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How China intends to make its zero-Covid policy a success

The back seat of a car stuffed with raw meat.

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How China intends to make its zero-Covid policy a success

The back seat of a car stuffed with raw meat. Crowds of people at a market and empty supermarket shelves. A woman who has apparently broken off her visit to the hairdresser and is queuing at the checkout in hair curlers and a smock to do some last-minute shopping. These scenes took place in the southwest Chinese city of Chengdu.

Despite reassurances from the local government that buying hamsters was unnecessary, the residents of Chengdu reacted in panic. They only had one day to prepare for a lockdown that is still almost as severe in China as it was at the beginning of the pandemic.

People fear being locked up indefinitely, just as the citizens of the metropolis of Shanghai felt for almost two months.

The radical corona lockdown in Shanghai had sparked protests in China against the tough measures taken by the Chinese People's Party. But there is no rethinking: China has sent the 21 million inhabitants of Chengdu into lockdown.

Before the important party congress in mid-October, the government remains tough. The strict zero-Covid policy is closely tied to the persona of President Xi Jinping, who is seeking a third, historic term and, in order to achieve this, is keen to record pandemic management as a personal success at all costs.

Pictures of long queues of people in China mean that the government is once again testing all citizens of a metropolis for Covid. Because that is what the zero Covid policy requires, which is intended to nip any outbreak of the virus in the bud.

In Chengdu, too, people are currently queuing to be tested. On Thursday last week, the city recorded 157 new infections, 51 of them asymptomatic.

The health authorities described the situation as "extremely complex and serious". The government ordered a lockdown that was supposed to end after four days on Sunday. But now it has been extended until at least Wednesday. The local government needs more time to carry out the mass tests and get the situation under control.

Chengdu citizens fear the curfew could be dragged on indefinitely, similar to what happened in Shanghai. China's most important economic metropolis had also sent its population into a lockdown for a few days in April. In the end, most Shanghainese couldn't go outside for about two months.

The lockdowns across China never end. Currently, 33 cities in China with around 65 million inhabitants are affected by corona restrictions. In late July, a district home to nearly a million people in Wuhan was put under lockdown due to four asymptomatic cases.

The Chinese, most of whom have not left the country for two and a half years, were not granted a holiday either. The city of Sanya on Hainan Island, the "Hawaii of China," went into lockdown after a spike in positive cases in August, leaving thousands of tourists stranded.

It seems the Chinese president got stuck in the first year of the pandemic. Many heads of government and virologists took China's strict pandemic management as a model at the time. But today, when most countries have either effectively immunized their populations with mRNA vaccines or learned to live with the virus, Beijing continues to cling to zero-Covid.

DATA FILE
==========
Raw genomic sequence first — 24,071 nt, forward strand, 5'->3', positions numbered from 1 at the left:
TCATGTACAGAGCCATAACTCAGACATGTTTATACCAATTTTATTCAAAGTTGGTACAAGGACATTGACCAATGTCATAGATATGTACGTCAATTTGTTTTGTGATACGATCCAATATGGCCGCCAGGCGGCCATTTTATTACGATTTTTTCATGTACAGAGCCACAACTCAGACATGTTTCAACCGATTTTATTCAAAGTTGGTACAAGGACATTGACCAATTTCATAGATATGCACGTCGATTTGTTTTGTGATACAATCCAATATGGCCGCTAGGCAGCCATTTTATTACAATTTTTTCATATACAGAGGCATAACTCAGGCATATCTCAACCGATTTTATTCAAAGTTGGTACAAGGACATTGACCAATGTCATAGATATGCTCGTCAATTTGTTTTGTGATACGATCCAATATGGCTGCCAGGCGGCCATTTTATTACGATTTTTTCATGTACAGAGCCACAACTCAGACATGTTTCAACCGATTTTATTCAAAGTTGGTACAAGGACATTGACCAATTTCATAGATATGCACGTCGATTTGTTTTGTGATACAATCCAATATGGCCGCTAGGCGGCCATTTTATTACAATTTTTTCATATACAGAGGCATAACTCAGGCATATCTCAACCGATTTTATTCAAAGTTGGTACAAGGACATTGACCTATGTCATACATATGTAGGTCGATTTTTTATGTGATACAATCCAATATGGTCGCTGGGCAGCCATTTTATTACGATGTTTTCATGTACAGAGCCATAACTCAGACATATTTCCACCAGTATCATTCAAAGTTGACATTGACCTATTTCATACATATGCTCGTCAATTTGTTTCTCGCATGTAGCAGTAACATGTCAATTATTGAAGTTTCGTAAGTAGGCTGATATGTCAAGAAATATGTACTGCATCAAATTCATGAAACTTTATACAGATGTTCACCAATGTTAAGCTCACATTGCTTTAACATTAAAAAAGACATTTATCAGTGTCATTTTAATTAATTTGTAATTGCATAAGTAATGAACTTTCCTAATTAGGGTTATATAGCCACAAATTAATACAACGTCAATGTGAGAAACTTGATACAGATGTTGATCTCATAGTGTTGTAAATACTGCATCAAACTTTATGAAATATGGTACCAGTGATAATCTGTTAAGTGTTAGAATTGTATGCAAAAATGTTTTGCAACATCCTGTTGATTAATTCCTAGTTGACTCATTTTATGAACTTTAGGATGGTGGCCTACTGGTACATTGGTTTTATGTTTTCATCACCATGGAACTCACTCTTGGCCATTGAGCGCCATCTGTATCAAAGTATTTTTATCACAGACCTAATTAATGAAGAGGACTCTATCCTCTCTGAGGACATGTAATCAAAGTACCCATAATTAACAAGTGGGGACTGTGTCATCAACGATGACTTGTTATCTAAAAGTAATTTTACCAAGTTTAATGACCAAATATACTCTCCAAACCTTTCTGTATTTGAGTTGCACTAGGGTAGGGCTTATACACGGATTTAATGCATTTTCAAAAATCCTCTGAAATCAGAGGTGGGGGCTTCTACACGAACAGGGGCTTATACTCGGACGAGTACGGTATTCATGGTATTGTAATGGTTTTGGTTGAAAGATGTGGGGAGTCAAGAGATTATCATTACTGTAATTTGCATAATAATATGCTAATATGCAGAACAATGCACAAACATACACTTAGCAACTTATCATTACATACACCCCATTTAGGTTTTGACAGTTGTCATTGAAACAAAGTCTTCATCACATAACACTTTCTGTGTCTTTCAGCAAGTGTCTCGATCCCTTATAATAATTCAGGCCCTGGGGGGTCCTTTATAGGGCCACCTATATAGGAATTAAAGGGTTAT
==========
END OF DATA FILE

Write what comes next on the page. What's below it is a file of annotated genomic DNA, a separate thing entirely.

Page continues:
Major Chinese cities are repeatedly in lockdown. At the same time, vaccination rates are too low for an opening. Mass tests, closed borders and long quarantines are enforced rigorously and sometimes with the use of force by the pro-government neighborhood committees.

The population is increasingly irritated: in restrictive China you can see street protests, unrest and displeasure on social media, which the authorities hastily delete. The hashtag “Chengdu Lockdown” is currently blocked on the Chinese internet. The government calls it "stay at home".

The economy also suffers from the constant interventions in public life. The municipalities can no longer bear the costs of the millions of PCR tests.

In January, the International Monetary Fund lowered its growth forecast for China for 2022 to 4.8 percent from 5.6 percent, citing “pandemic-related disruptions related to the zero-tolerance policy of Covid-19” as the main factor. Unemployment is rising, especially among young people.

Despite everything, Xi Jinping is not changing course. The President said the approach was "scientific and effective". Zero-Covid has long been noted as China's success and superiority over the West. Politics is closely linked to Xi Jinping's political persona.

The slightest change in policy would mean Xi would lose face and China's internal image as a winner in pandemic management would crumble.

This is something to avoid at all costs as Xi seeks a historic third term at the landmark 20th party congress on Oct. 16. In 2018, he lifted the two-term limit for the office of president.

Unlike in democratic countries, China's one-party system derives its legitimacy not from electoral votes but from its "performance". Zero-Covid is to be recorded as a success at all costs in the fall.

October 16 is a ray of hope for many people in China living in constant fear of the next lockdown or quarantine stay: there is hope that the strict zero-Covid policy will come to an end, or be relaxed, if Xi Jinping achieved his iron goal of remaining President.

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